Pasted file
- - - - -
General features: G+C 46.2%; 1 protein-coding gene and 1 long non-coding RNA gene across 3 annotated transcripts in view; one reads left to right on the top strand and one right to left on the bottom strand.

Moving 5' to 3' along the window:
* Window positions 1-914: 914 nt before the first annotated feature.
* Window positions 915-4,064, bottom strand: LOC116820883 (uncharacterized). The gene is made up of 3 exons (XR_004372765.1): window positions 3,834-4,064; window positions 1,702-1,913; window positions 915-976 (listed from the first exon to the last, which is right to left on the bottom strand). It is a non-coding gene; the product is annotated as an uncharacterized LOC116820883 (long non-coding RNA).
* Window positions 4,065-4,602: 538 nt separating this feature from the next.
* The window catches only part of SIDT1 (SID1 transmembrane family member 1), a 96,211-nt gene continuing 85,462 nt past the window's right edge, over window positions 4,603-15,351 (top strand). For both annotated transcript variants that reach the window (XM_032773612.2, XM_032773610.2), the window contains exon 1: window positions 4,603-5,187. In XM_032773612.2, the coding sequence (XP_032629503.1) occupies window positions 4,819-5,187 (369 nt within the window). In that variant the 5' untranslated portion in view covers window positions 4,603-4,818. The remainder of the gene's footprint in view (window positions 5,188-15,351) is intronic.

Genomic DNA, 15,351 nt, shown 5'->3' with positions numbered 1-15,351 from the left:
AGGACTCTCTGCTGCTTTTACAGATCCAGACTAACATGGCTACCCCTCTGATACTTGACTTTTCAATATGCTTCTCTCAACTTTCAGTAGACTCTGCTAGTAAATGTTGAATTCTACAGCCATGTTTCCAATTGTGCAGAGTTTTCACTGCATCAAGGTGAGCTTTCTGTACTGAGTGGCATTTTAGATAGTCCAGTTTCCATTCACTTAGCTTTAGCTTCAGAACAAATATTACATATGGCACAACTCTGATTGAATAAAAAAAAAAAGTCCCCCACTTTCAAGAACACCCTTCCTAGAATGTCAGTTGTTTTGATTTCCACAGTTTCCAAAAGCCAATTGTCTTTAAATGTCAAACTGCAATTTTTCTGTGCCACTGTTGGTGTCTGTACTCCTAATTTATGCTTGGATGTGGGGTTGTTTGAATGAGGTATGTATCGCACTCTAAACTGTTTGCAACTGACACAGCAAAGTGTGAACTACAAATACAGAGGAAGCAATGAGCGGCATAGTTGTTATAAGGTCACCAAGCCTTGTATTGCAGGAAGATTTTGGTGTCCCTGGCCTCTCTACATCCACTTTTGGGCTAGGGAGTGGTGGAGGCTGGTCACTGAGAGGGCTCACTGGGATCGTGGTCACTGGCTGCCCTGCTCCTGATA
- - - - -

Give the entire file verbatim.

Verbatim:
General features: G+C 46.2%; 1 protein-coding gene and 1 long non-coding RNA gene across 3 annotated transcripts in view; one reads left to right on the top strand and one right to left on the bottom strand.

Moving 5' to 3' along the window:
* Window positions 1-914: 914 nt before the first annotated feature.
* Window positions 915-4,064, bottom strand: LOC116820883 (uncharacterized). The gene is made up of 3 exons (XR_004372765.1): window positions 3,834-4,064; window positions 1,702-1,913; window positions 915-976 (listed from the first exon to the last, which is right to left on the bottom strand). It is a non-coding gene; the product is annotated as an uncharacterized LOC116820883 (long non-coding RNA).
* Window positions 4,065-4,602: 538 nt separating this feature from the next.
* The window catches only part of SIDT1 (SID1 transmembrane family member 1), a 96,211-nt gene continuing 85,462 nt past the window's right edge, over window positions 4,603-15,351 (top strand). For both annotated transcript variants that reach the window (XM_032773612.2, XM_032773610.2), the window contains exon 1: window positions 4,603-5,187. In XM_032773612.2, the coding sequence (XP_032629503.1) occupies window positions 4,819-5,187 (369 nt within the window). In that variant the 5' untranslated portion in view covers window positions 4,603-4,818. The remainder of the gene's footprint in view (window positions 5,188-15,351) is intronic.

Genomic DNA, 15,351 nt, shown 5'->3' with positions numbered 1-15,351 from the left:
AGGACTCTCTGCTGCTTTTACAGATCCAGACTAACATGGCTACCCCTCTGATACTTGACTTTTCAATATGCTTCTCTCAACTTTCAGTAGACTCTGCTAGTAAATGTTGAATTCTACAGCCATGTTTCCAATTGTGCAGAGTTTTCACTGCATCAAGGTGAGCTTTCTGTACTGAGTGGCATTTTAGATAGTCCAGTTTCCATTCACTTAGCTTTAGCTTCAGAACAAATATTACATATGGCACAACTCTGATTGAATAAAAAAAAAAAGTCCCCCACTTTCAAGAACACCCTTCCTAGAATGTCAGTTGTTTTGATTTCCACAGTTTCCAAAAGCCAATTGTCTTTAAATGTCAAACTGCAATTTTTCTGTGCCACTGTTGGTGTCTGTACTCCTAATTTATGCTTGGATGTGGGGTTGTTTGAATGAGGTATGTATCGCACTCTAAACTGTTTGCAACTGACACAGCAAAGTGTGAACTACAAATACAGAGGAAGCAATGAGCGGCATAGTTGTTATAAGGTCACCAAGCCTTGTATTGCAGGAAGATTTTGGTGTCCCTGGCCTCTCTACATCCACTTTTGGGCTAGGGAGTGGTGGAGGCTGGTCACTGAGAGGGCTCACTGGGATCGTGGTCACTGGCTGCCCTGCTCCTGATA